Stock futures point to flat open after rally

Stock index futures pointed to a Wednesday open that will be little changed following a sharp rally in the previous session.

In a sign volatility was still the market’s biggest constant, futures climbed back from early weakness after data showed durable goods orders were much stronger than expected.

New orders for long-lasting U.S. manufactured goods rose 4 percent in July on strong demand for aircraft and motor vehicles, twice what the forecast.

The news provided a diversion to investors, fixed on hopes that Federal Reserve Chairman Ben Bernanke would announce new stimulus for a struggling U.S. economy in a speech in Friday.

A Washington Post article grabbed market attention overnight, playing down the likelihood Bernanke would disclose big plans to boost the economy in his speech at a central bank conference in Jackson Hole, Wyoming, that starts Thursday. Hopes for such a plan fueled a 3 percent rally in Tuesday’s session.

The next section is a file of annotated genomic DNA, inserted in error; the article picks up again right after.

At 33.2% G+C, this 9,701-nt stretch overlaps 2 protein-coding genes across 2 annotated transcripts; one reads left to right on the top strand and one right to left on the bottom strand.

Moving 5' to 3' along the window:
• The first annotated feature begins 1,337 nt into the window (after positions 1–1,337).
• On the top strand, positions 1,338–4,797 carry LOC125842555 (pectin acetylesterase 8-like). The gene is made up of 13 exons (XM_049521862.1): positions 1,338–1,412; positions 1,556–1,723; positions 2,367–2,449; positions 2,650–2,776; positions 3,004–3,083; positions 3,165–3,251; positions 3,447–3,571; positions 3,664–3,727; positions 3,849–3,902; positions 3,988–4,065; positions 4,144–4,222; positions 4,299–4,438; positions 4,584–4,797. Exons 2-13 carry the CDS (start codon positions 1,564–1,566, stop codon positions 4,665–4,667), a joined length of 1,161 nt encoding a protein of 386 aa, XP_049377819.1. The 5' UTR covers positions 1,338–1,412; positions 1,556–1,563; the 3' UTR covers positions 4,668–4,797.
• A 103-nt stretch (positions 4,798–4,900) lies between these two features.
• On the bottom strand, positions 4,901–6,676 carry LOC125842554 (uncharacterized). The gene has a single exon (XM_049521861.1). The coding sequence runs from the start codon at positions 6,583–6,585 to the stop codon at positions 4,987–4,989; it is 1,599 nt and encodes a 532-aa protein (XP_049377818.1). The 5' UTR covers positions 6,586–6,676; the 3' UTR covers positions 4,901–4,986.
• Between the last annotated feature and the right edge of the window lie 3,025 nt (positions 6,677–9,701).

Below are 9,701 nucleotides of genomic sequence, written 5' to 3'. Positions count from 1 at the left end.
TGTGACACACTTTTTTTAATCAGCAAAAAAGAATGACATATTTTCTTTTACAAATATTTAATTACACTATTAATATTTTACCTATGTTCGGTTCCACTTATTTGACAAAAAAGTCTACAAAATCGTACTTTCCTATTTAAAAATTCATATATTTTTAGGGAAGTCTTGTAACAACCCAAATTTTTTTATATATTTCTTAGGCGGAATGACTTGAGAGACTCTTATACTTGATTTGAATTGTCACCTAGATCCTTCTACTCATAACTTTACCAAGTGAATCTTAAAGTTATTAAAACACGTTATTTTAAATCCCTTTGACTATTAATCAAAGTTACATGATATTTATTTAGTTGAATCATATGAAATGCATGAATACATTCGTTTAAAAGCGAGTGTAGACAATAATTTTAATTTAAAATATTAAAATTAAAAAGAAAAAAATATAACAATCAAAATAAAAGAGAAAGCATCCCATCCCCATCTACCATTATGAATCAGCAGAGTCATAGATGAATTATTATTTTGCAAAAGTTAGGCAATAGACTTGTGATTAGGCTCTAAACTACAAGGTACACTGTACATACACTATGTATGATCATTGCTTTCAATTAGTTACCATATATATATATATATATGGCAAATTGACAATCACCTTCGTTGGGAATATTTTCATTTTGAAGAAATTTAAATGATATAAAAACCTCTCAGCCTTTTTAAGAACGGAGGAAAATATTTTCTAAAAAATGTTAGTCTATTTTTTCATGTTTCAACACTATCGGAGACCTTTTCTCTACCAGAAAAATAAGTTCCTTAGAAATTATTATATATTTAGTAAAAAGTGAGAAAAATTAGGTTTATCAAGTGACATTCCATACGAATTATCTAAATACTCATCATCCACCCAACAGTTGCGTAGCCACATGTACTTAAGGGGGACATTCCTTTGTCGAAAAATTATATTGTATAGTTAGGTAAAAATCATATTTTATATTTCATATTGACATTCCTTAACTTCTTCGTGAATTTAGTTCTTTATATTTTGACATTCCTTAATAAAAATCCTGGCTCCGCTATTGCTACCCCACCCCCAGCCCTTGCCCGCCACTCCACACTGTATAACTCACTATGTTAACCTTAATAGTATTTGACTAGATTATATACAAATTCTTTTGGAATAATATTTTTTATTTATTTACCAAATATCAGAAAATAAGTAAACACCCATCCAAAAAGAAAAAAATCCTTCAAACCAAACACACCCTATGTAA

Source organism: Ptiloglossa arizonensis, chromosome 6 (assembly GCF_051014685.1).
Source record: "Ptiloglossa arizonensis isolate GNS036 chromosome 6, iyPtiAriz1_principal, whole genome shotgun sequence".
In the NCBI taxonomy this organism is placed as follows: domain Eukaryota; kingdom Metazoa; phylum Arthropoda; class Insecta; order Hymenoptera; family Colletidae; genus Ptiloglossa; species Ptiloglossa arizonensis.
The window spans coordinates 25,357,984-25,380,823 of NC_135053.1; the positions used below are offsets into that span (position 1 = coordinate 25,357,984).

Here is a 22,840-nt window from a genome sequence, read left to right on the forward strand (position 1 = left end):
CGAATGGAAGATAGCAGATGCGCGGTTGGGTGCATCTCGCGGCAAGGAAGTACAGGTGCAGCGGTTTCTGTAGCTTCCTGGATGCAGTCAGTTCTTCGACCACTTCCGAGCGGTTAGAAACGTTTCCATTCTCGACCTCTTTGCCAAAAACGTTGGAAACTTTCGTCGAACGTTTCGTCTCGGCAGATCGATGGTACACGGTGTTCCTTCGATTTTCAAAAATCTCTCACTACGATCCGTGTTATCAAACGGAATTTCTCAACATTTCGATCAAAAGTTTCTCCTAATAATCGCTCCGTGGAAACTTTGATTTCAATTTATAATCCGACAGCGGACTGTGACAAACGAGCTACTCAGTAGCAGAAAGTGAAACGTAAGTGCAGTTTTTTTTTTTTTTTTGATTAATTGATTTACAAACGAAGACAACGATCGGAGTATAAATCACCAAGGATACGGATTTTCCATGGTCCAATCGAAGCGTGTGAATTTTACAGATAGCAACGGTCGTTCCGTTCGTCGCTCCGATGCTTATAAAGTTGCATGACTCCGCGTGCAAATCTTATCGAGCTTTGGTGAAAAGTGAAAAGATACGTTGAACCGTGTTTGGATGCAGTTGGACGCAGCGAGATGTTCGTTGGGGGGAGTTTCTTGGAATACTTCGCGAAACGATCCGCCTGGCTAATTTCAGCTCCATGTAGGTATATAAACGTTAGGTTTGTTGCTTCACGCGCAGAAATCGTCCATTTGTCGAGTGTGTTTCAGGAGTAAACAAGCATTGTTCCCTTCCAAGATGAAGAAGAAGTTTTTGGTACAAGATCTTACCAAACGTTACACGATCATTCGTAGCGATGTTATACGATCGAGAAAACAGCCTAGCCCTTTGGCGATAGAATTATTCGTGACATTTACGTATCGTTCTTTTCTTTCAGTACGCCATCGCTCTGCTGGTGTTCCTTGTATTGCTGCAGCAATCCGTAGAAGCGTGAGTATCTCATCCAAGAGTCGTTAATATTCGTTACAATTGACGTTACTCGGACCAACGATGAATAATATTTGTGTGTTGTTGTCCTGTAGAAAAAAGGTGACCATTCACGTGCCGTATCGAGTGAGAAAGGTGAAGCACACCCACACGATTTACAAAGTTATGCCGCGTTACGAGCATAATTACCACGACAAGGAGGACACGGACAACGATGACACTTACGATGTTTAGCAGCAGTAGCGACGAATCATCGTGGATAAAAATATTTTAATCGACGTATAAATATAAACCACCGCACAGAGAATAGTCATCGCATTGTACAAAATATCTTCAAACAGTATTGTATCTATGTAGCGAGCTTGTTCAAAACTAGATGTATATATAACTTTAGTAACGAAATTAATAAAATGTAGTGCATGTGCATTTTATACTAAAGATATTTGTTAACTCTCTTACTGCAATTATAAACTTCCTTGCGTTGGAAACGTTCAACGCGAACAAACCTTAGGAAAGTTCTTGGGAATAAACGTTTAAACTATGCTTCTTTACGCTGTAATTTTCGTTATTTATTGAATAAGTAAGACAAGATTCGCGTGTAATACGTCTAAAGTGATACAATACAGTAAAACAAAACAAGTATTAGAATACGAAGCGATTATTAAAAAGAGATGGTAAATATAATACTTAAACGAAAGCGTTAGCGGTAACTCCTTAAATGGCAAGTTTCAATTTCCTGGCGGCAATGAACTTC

“The data gives us a leg up going into Bernanke’s speech and moderates some of the negative feeling that has been around,” said Roger Volz, director of cash equities at BGC Financial in New York.

“Traders are looking for good news to lift off on, but whether we get overextended remains to be seen. Traders are double- and triple-guessing the outcome of the Fed meeting, and there could be profit-taking if there’s too much of a rally.”

Concerns about the economy’s weakness and the euro zone’s sovereign debt crisis have sparked sharp volatility in the past two weeks, and the magnitude of Tuesday’s rally echoed the steep moves.

S&P 500 futures fell 1.8 points and were below fair value, a formula that evaluates pricing by taking into account interest rates, dividends and time to expiration on the contract. Dow Jones industrial average futures fell 14 points and Nasdaq 100 futures rose 1.5 points.